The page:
This system worked very well, though the objectives of the events aren’t always obvious. I ran into this in one particularly vicious fight with some Centaurs at one of their bases. The primary objective was, of course, to kill Centaurs. However, the secondary objectives, which are required to establish control over the outpost, were to destroy Centaur supplies and weapon racks in that base.
The battle carried on for a while until some of use finally convinced a large portion o our forces to start attacking these objectives. When we started doing this, we started to progress towards victory. This battle was one hell of a battle. We had probably 30 or so players at one point…fighting who knows how many Centaurs. It was a blast to play. The beautiful thing about this was it grew out of a local favor quest hub.
The people participating in the event weren’t grouped…we just started attacking the centaur base…and event triggered. When the event triggered that lead to more people joining the battle. The events send out notices in the general area around the event, and that usually always draws more people in. Grouping isn’t required as everyone gets credit, there isn’t kill-stealing, it is truly a cooperative effort. You are all working toward a common objective. If someone falls in the middle of the battle someone is usually there within a few seconds to rez them. They do this because they want to see the event succeed. The more people who are up and fighting the easier the fight will go. It is a blast. Well done Anet.
I don’t really have any complaints about this Favor Hub/Event system they have in place. It works well so long as you are actively leveling because you will soon outgrow the area and move onto new higher level areas.
Gone is the Holy Trinity
This was the claim Anet made of Guild Wars 2. For the most part, this is true. There is no one class who specializes in healing or tanking. Everyone can do everything, it just depends on which skills you have active. I did find that some classes are more viable healers simply because their healing skills seem to do a better job. I noticed this between my Ranger and Elementalist. Both can do damage…but the Elementalist seems to favor damage over everything else. The Elementalist healing skills are not the greatest from what I saw. Ranger, on the other hand, has some powerful healing skills, making them very resilient. One in particular is an AOE healing spring that heals in a general area. I’m not exactly sure if this only affects your party, but I imagine it doesn’t, as the game seems to favor playing without having to group up.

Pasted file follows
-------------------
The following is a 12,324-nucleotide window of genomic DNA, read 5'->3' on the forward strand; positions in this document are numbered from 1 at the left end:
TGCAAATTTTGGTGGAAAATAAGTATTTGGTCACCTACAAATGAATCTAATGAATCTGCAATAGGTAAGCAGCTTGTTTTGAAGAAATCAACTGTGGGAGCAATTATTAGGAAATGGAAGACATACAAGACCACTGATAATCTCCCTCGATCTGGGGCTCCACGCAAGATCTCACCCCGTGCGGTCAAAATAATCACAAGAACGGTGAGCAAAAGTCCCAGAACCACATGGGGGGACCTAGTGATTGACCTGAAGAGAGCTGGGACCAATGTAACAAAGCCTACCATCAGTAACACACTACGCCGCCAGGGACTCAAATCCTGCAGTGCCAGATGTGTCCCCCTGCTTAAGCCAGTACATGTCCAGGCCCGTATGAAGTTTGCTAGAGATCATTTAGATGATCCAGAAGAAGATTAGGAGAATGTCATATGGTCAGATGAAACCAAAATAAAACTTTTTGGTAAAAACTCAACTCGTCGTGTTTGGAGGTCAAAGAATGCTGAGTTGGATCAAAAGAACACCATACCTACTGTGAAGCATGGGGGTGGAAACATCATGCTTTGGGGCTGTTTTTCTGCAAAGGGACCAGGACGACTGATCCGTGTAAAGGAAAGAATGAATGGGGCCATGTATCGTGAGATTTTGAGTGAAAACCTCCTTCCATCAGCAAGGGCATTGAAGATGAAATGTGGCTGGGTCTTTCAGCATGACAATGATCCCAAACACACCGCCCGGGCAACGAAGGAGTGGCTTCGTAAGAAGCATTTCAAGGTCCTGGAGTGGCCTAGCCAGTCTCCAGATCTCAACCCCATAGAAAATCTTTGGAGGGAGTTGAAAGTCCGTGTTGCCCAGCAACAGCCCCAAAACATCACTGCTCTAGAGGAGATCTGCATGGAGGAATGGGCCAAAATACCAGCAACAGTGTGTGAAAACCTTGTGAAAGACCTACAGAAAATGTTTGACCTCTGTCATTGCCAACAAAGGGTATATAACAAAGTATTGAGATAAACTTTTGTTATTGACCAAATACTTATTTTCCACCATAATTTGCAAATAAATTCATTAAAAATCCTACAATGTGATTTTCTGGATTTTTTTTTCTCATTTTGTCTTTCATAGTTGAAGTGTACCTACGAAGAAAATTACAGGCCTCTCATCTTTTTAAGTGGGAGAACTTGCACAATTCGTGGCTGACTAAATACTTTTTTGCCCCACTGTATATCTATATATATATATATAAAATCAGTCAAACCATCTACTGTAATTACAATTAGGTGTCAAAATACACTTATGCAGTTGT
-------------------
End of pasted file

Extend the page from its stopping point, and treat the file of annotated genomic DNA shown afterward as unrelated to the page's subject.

The classes I tried include Ranger, Elementalist, Engineer, Necromancer, and Thief. The one I spent the most time with was of course my favorite (going in, based on my main from the original Guild Wars), Ranger. It seems like a well balanced class. It can survive through it’s healing and ability to evade combat. It can deal lots of damage with its skills and conditions. One thing in particular which I enjoyed, was the synergy of using a bow with some of the elemental aspects of the game. You fire your bow through a fire, and your arrows will catch fire, dealing additional damage. Your arrows will also pick up some ability to do water damage from a healing spring, your AOE heal. This means that it has a nice synergy with the Elementalist class (maybe others), in that when an Elementalist lays down a firewall or fire circle…you can use it to deal more damage. Getting these opportunities isn’t that frequent in non-group play though, so it helps to have Healing Spring, or some of your traps which do elemental damage.